Analysis of the context, crisis and needs
Forty years of war, recurrent natural disasters, increasing poverty and COVID-19 are devastating the people of Afghanistan. Conflict continues to drive extreme physical and psychological harm and has forcibly displaced 278,000 people in the first 10 months of 2020. Even after the start of intra-Afghan peace negotiations on 12 September 2020, civilian casualties remain high, with no sign of a lull in fighting. Women and children are disproportionately impacted, comprising 44 per cent of all civilian casualties in the first three quarters of 2020. Health facilities and workers continue to suffer from attacks and intimidation by parties to the conflict.
COVID-19 has resulted in reduced income for 59 per cent of households, while 17 per cent of recently assessed households have taken on catastrophic levels of debt, mainly to cover immediate food and health-care needs. An estimated 30.5 million people (those in IPC 2 and above) are at risk of requiring humanitarian assistance if they are left without urgent social assistance from the Government and development actors.
Hunger and malnutrition have spiked amid the economic downturn, with food insecurity now on par with the 2018-19 drought. Over the past five years, the proportion of people in crisis or emergency situations has increased fourfold. In 2021, an estimated 16.9 million people, 42 per cent of the population, will be in crisis or emergency levels of food insecurity (IPC 3+) – the fifth highest proportion in the world. Almost one in two children under 5 years of age is now facing acute malnutrition and needs life-saving treatment. The pandemic also forced temporary school closures, leaving 10 million children out of school for most of the year and the vast majority with catch-up learning needs. Despite the heavy demand for WASH services in light of COVID-19, almost three quarters of the population in rural areas lack access to safe drinking water, sanitation and hygiene services.
Projected situation in 2021 and beyond
An estimated 18.4 million people need humanitarian assistance in 2021. This record number is almost double the number since the beginning of 2020 (9.4 million people), and it represents an increase of 31 per cent from the 2020 mid-year HRP revision (14 million people). This increase is driven by the social, economic and health impacts of COVID-19, high cross-border mobility, spiraling food insecurity and malnutrition, as well as conflict-driven displacement and protection needs. Results from the 2021 Joint Inter-Sectoral Analysis Framework indicate that all 34 provinces are considered to be in severe or extreme need, and more than half (19) are considered extreme.
High levels of debt, eroded livelihoods, continued conflict and repeated psychosocial trauma have exacerbated protection needs; 12.8 million people need protection assistance. Women are facing both an increased burden of care and GBV risks due to COVID-19. Additional protection assistance is needed for children who are increasingly required to work outside of home and are at heightened risk of early marriage, exploitation or recruitment into armed groups. With limited legal protection and increasing inability to secure employment, many households live under the threat of eviction.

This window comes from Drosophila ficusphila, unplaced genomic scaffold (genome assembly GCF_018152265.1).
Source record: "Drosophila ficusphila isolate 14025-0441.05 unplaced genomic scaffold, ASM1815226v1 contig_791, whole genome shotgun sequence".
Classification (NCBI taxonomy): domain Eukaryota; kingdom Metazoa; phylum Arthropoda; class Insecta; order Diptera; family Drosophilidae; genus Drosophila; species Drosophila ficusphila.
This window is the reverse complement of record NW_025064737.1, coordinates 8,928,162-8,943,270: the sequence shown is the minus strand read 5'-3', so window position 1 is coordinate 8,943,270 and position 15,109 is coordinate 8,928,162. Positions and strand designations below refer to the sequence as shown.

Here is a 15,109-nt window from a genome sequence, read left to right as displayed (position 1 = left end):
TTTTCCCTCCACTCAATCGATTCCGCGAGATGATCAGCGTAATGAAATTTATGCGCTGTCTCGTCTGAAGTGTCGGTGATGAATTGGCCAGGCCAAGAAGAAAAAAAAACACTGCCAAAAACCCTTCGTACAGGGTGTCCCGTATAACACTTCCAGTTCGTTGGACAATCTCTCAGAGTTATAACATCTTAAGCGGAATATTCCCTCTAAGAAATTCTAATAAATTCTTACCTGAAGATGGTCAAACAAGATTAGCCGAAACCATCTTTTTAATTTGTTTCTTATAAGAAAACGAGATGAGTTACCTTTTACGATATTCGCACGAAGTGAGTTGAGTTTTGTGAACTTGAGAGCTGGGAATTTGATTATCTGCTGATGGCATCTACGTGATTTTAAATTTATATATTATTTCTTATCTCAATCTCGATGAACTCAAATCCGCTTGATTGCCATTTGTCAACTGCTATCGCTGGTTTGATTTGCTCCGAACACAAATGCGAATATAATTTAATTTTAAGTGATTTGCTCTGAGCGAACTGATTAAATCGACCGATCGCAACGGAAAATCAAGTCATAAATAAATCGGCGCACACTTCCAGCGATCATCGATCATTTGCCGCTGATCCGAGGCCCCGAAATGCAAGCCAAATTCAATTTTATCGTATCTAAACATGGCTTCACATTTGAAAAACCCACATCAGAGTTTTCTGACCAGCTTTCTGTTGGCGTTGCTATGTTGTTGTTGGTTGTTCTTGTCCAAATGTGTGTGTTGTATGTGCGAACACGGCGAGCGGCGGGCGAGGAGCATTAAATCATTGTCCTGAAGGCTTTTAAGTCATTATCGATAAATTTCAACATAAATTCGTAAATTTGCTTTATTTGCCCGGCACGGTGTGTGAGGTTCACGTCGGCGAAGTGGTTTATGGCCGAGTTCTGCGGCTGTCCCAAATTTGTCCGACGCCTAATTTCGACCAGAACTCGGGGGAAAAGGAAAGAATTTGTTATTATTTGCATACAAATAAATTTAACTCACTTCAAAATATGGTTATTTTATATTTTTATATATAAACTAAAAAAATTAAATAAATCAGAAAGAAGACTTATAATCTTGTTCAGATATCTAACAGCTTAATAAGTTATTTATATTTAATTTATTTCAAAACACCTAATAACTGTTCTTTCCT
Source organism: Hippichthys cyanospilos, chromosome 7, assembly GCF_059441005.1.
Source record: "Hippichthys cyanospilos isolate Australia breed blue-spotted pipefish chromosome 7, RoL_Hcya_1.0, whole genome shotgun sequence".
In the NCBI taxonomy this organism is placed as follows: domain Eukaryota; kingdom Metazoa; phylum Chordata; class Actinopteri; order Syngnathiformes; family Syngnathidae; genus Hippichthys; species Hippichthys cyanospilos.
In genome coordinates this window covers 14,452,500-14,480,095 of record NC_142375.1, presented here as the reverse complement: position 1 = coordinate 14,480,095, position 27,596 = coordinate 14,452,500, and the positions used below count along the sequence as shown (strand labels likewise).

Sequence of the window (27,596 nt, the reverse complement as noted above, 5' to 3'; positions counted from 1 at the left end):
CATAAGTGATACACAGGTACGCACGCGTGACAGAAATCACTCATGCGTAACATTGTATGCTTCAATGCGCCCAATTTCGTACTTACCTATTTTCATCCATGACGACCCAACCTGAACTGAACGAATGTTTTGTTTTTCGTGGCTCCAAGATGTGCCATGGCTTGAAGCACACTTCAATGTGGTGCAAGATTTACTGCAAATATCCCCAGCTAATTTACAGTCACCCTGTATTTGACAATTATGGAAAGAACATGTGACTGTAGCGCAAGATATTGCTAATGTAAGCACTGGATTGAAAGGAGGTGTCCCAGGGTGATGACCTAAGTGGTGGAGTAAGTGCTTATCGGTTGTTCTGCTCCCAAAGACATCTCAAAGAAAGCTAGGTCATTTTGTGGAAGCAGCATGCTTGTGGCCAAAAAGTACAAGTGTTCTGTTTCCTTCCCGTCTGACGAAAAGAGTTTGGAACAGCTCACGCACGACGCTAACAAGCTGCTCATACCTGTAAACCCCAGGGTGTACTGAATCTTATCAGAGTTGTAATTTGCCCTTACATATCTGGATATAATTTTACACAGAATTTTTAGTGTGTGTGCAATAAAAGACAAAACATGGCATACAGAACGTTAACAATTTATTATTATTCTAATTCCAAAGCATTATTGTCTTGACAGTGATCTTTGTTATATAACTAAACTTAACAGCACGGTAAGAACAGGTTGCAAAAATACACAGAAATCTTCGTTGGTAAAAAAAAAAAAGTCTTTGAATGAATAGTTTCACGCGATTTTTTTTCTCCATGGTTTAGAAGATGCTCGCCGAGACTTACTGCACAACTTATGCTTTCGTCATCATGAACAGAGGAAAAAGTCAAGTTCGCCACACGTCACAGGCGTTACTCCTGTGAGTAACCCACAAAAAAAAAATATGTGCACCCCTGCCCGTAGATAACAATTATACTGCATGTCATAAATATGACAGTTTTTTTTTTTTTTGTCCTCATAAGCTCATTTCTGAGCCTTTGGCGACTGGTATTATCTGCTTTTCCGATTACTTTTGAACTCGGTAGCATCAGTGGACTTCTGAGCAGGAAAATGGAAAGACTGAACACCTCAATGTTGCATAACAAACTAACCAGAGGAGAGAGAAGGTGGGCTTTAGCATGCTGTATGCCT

As humanitarians shifted response priorities to meet COVID-19-induced needs, unaddressed priorities from 2020 are likely to drive more severe needs in 2021, requiring urgent supplementary development assistance, especially in protracted displacement sites. Financial strains and fear of catching COVID-19 meant that facility-based primary health and trauma services were underutilized in 2020, resulting in deteriorating health needs in 2021. Development actors delayed the roll-out of social safety net assistance in 2020, which is also a factor in the escalating humanitarian needs for 2021.
The situation beyond 2021 remains uncertain. While the current intra-Afghan negotiations present an opportunity to reduce harm to civilians and address humanitarian needs, increased violence seems likely to dominate the path to any peace agreement. Regional dynamics and anticipated additional waves of COVID-19 have the potential to threaten a hoped-for economic recovery.
Response priorities in 2021
In 2021, humanitarian partners expect to reach 15.7 million people (71 per cent of PiN; 91 per cent of the planned reach). This assistance has not been as comprehensive or durable as intended due to funding shortfalls, but it still reflects a dramatic scale-up in activities to meet new and exacerbated needs due to COVID-19. Limited funding has forced stricter prioritization on life-saving assistance and lower-cost, high-reach activities, such as risk communications, community engagement or COVID-19 awareness-raising, rather than the more intersectoral package of assistance envisaged. While conflict, access challenges, interference by parties to the conflict and natural disasters demanded partners’ flexibility, humanitarians have maintained a presence and delivered some form of assistance in 390 of 401 districts in Q2 2020.
2021 is the final year of Afghanistan’s multi-year HRP (2018-2021). Humanitarian partners aim to assist 15.7 million people, requiring $1.3 billion. The increase in planned reach is mostly driven by the sharp increase in the number of people in acute food insecurity, and it reflects humanitarian partners’ proven capacity to scale-up, providing that resources are available. The response will also continue to emphasize the need to expand AAP work, reinforce the importance of PSEA, and strengthen gender, mental health and disability inclusion.